Donnie Trumpet & The Social Experiment - Surf
Released May 28, 2015
By Brendan Tuytel
Creativity is not graceful in itself. One can fumble expression, or be imperfect in translation; it’s the honed precision of a talented, practiced artist that is appreciated, not just the conception of an idea. In Surf, there are some concepts that will grasp you, draw you in, and engage you with gratifying grooves and energetic presentation, yet it lacks the defined touch of more refined albums. As one can assume from the name, brass is prominently featured on the majority of the beats. These become tiresome, often not differing in tone; it becomes a novelty that can feel self-indulgent at times. The most prominent case of this is the interlude of Nothing Came to Me, a beautiful arrangement brought down by forced, failed brass pitch shifts. It’s cacophonic in comparison to the ambience of the flute and strings behind it.
But the instrumentation is at least unique relative to what others are producing. Organic instrumentation is featured in almost every beat which allows for unique and liberating compositions, perfectly complementing hip hop mainstays new and old like Busta Rhymes and Big Sean. The features are intriguing enough even omitting Social Experiment mainstay, Chicago’s luminous Chance the Rapper. His methodical, poetic approach to hip hop is refreshing contrast when the album hits a rut. However, consistency is the biggest issue with Surf, and it’s something that makes the songs less than the sum of its parts.
Uppity songs like Slip and Slide and Go feature subtle brass notes and gelling artists; no piece of either track is of detriment. Unfortunately, they stand out in part because of how much better they are relative to some of the filler that attempts to string the best standalone songs together. As a result, Surf is more of a flip book than smooth animation. Look closely, more deliberately, and you can see the spaces between the intricately put together images.
Yet, what stands out most to me on this album is how versatile Chance is. His contributions on Rememory and Miracle are just as captivating as his headlining tack, Sunday Candy. His parts are always entertaining, but beyond that, they are often the blood of the album. Such is the downfall of Surf in my eyes. At the end of the day, I really wanted a Chance album. It’s unfair to judge a project for what it could’ve been, or what I wanted; it’s an impossible rubric to adhere to. Yet it’s that potential that keeps Surf from reaching that next level. Donnie Trumpet & the Social Experiment can piece together some lush, laid back arrangements, but they consistently feel like they demand Chance’s exuberant eloquence.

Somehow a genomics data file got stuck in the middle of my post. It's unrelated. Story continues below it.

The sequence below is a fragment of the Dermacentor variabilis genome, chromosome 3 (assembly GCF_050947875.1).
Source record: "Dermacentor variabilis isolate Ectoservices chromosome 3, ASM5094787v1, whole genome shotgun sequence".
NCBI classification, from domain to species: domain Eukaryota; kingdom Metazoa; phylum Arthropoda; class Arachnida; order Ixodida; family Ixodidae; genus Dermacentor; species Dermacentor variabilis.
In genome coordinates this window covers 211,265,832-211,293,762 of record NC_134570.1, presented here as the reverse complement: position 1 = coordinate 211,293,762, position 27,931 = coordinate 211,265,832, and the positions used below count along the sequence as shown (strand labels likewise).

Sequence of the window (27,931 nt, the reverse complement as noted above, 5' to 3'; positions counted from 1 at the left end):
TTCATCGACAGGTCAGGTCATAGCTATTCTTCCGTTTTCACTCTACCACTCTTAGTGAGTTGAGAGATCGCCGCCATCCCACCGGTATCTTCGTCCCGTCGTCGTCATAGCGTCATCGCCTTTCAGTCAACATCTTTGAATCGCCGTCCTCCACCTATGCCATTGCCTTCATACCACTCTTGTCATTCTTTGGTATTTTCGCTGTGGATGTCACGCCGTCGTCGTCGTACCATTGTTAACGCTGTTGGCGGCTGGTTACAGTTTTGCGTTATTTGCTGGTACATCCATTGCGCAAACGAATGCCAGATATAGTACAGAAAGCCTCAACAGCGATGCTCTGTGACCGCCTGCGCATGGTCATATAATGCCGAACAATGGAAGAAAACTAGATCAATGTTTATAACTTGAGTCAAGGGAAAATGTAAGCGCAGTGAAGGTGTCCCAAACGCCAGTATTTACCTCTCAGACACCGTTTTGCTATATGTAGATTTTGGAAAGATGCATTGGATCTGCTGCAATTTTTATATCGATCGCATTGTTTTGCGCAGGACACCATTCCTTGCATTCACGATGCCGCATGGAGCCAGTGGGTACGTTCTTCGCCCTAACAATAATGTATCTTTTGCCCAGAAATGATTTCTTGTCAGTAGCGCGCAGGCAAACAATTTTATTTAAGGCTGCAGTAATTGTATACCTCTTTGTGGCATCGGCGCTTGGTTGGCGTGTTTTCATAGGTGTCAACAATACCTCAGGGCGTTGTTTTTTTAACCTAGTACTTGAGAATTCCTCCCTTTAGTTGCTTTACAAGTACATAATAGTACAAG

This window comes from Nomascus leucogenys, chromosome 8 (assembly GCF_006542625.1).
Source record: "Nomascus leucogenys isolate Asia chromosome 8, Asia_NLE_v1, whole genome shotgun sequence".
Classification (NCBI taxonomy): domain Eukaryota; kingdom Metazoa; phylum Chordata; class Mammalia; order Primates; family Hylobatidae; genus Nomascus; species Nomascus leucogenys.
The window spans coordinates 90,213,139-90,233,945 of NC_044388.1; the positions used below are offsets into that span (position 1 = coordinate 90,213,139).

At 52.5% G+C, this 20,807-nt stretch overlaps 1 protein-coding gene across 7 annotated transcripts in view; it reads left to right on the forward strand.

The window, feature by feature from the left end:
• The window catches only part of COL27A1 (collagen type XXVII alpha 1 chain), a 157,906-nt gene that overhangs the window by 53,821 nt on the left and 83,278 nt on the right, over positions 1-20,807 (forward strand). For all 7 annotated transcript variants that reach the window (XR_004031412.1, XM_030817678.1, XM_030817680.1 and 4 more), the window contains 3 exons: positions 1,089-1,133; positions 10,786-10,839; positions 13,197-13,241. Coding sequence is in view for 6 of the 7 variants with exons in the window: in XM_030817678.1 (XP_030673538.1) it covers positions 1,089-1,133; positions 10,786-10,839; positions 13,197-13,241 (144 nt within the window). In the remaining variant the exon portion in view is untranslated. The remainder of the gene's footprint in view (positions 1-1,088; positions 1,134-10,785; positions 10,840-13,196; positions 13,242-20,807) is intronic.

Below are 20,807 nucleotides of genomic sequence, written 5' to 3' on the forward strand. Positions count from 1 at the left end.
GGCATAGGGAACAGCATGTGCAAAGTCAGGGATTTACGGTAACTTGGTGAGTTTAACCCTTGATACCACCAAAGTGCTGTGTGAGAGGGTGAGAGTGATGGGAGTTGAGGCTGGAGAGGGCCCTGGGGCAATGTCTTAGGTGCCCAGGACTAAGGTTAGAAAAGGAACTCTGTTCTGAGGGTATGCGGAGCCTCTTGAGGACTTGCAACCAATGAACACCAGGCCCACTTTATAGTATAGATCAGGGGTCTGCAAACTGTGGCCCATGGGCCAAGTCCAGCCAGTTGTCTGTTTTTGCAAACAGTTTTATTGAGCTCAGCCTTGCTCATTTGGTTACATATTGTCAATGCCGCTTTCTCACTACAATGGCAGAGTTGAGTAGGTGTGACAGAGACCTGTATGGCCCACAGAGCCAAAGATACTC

At its worst, Surf is still a fun album perfectly suited for the upcoming summer months. But at its best, there is a subtle complexity rarely seen by channeling the creative liberty of instrumentation. By being a collaborative effort, there are works that incorporate multiple elements into an overall enjoyable package. But together, it just can’t reach the level their creativity wants to hit. If anything, this is a stepping stone, one that retains its value because of how each feature keeps themselves in an appropriately limited role in an endearing play to let the instrumentation be the focal point. However, by doing so, the album has too much excess to be truly great.